Points amassed:
- F3 Asia 8th: 10 points

Hypothetical 2020 (+ winter):
- W Series win: 15
- F3 Asia 8th: 10 points

With this she's at 35 points. She can then become testing driver for Williams in 2021. If she then participates in 5 Friday free practice sessions and gets 100km on the board in each of them, she gets the remaining 5 points.


There's a lot of ifs here, but it should be doable.

Just for accuracy it's F3 Asia 4th: 10 points. :)

Nominally getting the points was meant to be reasonably difficult so that lesser drivers couldn't simply buy a seat in F1 but various back doors have since opened up.

Nikita Mazepin finished 2nd in GP3, that's not too shabby, netting him 20 F1 super license points, but followed this up with 18th in F2, now getting that F1 super license is looking really difficult.

Then it's decided to move the F3 Asian series from summer to winter and award extra points, Mazepin finished 3rd in the series gaining 12 F1 super license taking him to 32 points.

Then I believe if you have 25 F1 super license points you can compete in F1 FP1 sessions gaining 1 point for each session up to a maximum of 10 points.

Now I've not heard of Mazepin having such a tie up with any F1 team for the coming season but the F1 super license is obtainable regardless of were he might finish this season in F2.

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PostPosted: Wed Feb 26, 2020 7:36 am 
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pokerman wrote:
Just for accuracy it's F3 Asia 4th: 10 points. :)


My mistake!
Quote:
Then I believe if you have 25 F1 super license points you can compete in F1 FP1 sessions gaining 1 point for each session up to a maximum of 10 points.


You can gain a point per weekend - but I believe test drivers can only do Friday FP1 so it doesn't make a difference.
Also the point is only gained when 100km is driven during the session.

Quote:
Now I've not heard of Mazepin having such a tie up with any F1 team for the coming season but the F1 super license is obtainable regardless of were he might finish this season in F2.


True. It's gotten easier. But the FIA has all but reached its goal since the feeder series ladder has been cleaned up pretty well and most of the money is now coming in their hands instead of some competing series. So they can open it up again.

Sorry for the cynicism.

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PostPosted: Wed Feb 26, 2020 11:24 am 
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mds wrote:
pokerman wrote:
Just for accuracy it's F3 Asia 4th: 10 points. :)


My mistake!
Quote:
Then I believe if you have 25 F1 super license points you can compete in F1 FP1 sessions gaining 1 point for each session up to a maximum of 10 points.


You can gain a point per weekend - but I believe test drivers can only do Friday FP1 so it doesn't make a difference.
Also the point is only gained when 100km is driven during the session.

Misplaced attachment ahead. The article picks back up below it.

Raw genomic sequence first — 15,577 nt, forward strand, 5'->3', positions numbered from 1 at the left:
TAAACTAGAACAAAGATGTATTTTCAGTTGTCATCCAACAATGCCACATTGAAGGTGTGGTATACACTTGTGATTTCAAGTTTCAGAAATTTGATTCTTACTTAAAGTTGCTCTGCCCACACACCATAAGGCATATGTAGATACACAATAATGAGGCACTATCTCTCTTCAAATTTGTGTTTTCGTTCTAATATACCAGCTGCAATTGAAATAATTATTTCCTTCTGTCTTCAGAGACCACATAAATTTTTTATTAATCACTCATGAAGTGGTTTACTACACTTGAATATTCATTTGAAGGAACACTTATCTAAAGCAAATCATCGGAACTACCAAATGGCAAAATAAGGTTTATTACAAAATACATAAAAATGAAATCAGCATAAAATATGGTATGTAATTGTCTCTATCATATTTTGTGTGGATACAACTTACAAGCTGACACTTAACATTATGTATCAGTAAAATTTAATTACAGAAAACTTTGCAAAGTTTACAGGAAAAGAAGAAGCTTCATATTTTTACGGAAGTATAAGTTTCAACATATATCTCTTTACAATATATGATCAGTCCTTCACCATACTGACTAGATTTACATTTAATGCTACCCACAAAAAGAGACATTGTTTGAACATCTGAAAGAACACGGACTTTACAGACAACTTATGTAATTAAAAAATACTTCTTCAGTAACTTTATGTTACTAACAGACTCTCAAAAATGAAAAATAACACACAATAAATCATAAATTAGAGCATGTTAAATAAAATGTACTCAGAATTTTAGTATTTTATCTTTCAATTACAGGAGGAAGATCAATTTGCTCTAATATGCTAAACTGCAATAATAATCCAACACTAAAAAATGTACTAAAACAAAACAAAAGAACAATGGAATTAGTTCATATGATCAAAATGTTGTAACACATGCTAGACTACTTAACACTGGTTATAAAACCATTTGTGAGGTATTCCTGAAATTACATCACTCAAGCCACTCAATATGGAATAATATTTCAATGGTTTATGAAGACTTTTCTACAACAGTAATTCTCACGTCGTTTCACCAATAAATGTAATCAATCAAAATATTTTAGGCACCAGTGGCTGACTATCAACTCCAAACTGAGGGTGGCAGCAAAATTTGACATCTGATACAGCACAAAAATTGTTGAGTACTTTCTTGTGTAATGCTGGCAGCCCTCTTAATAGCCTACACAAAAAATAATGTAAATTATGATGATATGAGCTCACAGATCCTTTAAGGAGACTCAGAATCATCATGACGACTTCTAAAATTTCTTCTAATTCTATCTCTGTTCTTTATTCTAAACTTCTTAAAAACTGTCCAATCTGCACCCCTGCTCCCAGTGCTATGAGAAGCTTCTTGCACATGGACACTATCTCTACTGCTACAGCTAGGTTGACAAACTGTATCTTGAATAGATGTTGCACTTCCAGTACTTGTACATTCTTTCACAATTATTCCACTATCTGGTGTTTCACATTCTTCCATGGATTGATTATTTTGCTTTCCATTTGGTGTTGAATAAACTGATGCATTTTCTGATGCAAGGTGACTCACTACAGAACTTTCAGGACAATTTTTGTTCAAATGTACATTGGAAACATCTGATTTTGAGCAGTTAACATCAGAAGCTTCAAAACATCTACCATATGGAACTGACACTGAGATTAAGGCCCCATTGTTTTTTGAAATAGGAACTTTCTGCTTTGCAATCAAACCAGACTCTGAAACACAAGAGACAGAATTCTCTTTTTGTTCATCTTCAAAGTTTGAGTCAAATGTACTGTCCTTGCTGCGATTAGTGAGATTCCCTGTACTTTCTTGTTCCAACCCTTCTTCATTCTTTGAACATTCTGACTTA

Quote:
Now I've not heard of Mazepin having such a tie up with any F1 team for the coming season but the F1 super license is obtainable regardless of were he might finish this season in F2.


True. It's gotten easier. But the FIA has all but reached its goal since the feeder series ladder has been cleaned up pretty well and most of the money is now coming in their hands instead of some competing series. So they can open it up again.

Sorry for the cynicism.

A FP1 session by definition is only run on a Friday apart from Monaco, however I didn't know about the 100Km stipulation but then again that's only about 25 laps?

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PostPosted: Wed Feb 26, 2020 4:58 pm 
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Sophia Floersch will make her full season FIA Formula 3 debut with Campos in 2020


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PostPosted: Wed Feb 26, 2020 6:52 pm 
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Battle Far wrote:
Sophia Floersch will make her full season FIA Formula 3 debut with Campos in 2020


Every time I hear her name I'm always astonished she's still alive and racing. Good luck to her.

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PostPosted: Fri Feb 28, 2020 9:44 am 
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Update the first post to show who is doing what in 2020 as much as I know but if anyone has updates please post.

Makes you appreciate what W Series is doing - without the list of active female drivers beyond karting would be absolutely minimal.

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PostPosted: Fri Feb 28, 2020 11:34 am 
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Battle Far wrote:
Sophia Floersch will make her full season FIA Formula 3 debut with Campos in 2020

It's good to see her back in a main stream series, I think she will do well just to score any points but at least she's giving it a go.

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PostPosted: Fri Feb 28, 2020 11:54 am 
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pokerman wrote:
Battle Far wrote:
Sophia Floersch will make her full season FIA Formula 3 debut with Campos in 2020

It's good to see her back in a main stream series, I think she will do well just to score any points but at least she's giving it a go.


Agreed.
The team (Campos) came bottom last year, but her teammates don't look exactly top fight from their careers to date so she at least has a good chance of showing well against them.

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PostPosted: Mon Mar 02, 2020 11:04 am